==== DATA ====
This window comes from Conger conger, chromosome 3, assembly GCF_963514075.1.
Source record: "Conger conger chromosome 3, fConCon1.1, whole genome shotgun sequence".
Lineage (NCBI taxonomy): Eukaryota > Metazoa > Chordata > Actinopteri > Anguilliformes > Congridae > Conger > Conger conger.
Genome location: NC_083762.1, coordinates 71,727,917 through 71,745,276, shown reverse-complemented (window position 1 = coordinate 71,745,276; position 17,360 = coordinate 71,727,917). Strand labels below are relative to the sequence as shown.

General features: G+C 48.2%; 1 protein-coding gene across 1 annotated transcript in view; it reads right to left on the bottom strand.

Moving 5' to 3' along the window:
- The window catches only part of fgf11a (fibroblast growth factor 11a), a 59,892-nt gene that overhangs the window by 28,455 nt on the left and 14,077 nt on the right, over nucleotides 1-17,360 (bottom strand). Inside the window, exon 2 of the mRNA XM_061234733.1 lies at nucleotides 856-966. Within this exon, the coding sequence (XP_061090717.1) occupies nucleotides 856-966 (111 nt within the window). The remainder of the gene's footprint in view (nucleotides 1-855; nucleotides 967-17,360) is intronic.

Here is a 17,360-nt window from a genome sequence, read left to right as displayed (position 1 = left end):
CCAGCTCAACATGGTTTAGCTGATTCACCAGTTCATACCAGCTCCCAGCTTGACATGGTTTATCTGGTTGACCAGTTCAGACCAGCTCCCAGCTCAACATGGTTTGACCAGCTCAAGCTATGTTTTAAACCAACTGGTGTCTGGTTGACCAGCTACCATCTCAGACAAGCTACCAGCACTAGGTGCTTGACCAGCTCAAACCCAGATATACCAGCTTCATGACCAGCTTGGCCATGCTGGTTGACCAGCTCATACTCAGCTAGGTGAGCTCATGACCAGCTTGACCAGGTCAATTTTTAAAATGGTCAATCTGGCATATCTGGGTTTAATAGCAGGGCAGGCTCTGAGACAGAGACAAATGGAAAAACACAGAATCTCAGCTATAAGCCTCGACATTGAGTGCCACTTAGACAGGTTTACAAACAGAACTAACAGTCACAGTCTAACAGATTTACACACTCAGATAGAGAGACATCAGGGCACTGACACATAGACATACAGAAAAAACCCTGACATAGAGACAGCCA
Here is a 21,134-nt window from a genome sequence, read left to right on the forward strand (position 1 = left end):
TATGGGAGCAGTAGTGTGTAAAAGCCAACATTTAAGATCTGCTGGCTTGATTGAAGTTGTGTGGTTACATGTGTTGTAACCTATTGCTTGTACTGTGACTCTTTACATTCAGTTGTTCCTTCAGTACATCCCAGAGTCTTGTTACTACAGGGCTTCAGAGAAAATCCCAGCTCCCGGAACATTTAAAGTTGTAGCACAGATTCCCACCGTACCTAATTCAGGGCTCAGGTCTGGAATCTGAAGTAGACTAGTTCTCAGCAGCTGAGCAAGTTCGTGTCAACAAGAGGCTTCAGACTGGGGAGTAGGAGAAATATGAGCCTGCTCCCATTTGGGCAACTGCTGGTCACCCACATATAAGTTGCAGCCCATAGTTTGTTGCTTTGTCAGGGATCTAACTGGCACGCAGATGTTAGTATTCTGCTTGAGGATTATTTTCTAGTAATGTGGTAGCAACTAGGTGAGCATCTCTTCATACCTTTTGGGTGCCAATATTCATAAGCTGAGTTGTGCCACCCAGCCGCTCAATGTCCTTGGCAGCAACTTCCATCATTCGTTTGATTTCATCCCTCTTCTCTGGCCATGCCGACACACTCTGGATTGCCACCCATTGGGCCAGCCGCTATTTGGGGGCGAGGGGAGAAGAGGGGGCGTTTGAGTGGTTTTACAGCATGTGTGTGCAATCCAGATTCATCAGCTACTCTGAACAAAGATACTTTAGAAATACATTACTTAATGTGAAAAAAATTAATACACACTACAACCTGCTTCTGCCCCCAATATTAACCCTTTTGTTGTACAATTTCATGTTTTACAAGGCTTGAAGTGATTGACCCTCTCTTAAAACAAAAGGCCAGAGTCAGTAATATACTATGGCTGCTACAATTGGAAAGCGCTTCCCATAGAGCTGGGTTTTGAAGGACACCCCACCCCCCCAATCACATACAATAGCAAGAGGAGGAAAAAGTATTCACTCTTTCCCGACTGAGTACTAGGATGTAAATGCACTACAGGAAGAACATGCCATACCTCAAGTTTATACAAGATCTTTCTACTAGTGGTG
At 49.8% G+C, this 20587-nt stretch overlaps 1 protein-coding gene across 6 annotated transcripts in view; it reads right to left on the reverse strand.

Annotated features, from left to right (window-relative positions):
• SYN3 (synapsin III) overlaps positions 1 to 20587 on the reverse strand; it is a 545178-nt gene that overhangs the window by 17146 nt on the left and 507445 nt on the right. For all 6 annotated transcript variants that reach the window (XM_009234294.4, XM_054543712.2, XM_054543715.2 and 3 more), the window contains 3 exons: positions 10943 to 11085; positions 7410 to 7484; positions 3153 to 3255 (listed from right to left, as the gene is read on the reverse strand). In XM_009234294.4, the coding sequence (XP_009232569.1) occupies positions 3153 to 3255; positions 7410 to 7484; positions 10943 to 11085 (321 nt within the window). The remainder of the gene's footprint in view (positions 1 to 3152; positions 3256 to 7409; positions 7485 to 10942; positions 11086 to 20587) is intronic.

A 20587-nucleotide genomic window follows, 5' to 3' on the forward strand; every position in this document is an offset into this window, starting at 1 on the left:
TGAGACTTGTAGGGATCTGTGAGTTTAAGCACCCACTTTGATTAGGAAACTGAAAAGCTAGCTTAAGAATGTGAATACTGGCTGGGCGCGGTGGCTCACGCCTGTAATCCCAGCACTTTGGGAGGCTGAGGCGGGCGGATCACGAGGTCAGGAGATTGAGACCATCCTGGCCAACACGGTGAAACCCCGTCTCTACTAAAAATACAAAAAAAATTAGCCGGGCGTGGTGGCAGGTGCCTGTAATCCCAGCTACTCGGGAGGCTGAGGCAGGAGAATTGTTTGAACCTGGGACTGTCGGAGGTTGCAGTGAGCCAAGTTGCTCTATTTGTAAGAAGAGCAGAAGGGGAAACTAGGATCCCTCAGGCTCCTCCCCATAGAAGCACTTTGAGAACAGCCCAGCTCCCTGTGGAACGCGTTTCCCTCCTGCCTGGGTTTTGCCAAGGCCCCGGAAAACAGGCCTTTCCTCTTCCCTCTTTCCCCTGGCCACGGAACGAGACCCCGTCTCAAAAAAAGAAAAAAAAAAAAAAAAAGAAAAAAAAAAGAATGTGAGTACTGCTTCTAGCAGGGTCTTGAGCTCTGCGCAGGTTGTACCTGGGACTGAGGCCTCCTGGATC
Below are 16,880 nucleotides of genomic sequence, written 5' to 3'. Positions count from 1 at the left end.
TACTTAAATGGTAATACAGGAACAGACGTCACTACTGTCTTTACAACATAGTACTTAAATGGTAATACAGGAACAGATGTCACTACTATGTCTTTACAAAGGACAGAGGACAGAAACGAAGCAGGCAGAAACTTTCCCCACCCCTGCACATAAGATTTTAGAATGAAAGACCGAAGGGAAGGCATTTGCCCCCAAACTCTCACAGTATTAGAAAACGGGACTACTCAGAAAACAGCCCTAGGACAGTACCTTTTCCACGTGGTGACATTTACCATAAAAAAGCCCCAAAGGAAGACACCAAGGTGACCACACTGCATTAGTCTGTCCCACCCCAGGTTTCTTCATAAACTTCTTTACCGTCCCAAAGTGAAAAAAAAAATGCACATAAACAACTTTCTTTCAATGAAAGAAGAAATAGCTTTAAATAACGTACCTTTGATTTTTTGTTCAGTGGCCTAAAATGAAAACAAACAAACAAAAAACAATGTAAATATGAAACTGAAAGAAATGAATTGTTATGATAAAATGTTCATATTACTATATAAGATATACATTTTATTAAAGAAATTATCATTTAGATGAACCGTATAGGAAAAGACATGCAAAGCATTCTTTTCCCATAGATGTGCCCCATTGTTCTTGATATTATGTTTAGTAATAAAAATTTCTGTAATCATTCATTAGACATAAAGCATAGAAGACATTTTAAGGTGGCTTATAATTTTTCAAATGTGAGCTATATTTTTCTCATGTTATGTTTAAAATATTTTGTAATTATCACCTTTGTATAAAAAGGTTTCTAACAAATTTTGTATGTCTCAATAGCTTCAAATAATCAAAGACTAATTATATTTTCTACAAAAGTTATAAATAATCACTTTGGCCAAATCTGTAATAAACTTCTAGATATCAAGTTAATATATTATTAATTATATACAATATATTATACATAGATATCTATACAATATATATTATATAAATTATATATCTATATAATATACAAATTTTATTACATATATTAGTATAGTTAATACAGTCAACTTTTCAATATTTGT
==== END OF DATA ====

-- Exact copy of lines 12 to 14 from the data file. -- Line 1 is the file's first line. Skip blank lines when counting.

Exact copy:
At 49.8% G+C, this 20587-nt stretch overlaps 1 protein-coding gene across 6 annotated transcripts in view; it reads right to left on the reverse strand.

Annotated features, from left to right (window-relative positions):
• SYN3 (synapsin III) overlaps positions 1 to 20587 on the reverse strand; it is a 545178-nt gene that overhangs the window by 17146 nt on the left and 507445 nt on the right. For all 6 annotated transcript variants that reach the window (XM_009234294.4, XM_054543712.2, XM_054543715.2 and 3 more), the window contains 3 exons: positions 10943 to 11085; positions 7410 to 7484; positions 3153 to 3255 (listed from right to left, as the gene is read on the reverse strand). In XM_009234294.4, the coding sequence (XP_009232569.1) occupies positions 3153 to 3255; positions 7410 to 7484; positions 10943 to 11085 (321 nt within the window). The remainder of the gene's footprint in view (positions 1 to 3152; positions 3256 to 7409; positions 7485 to 10942; positions 11086 to 20587) is intronic.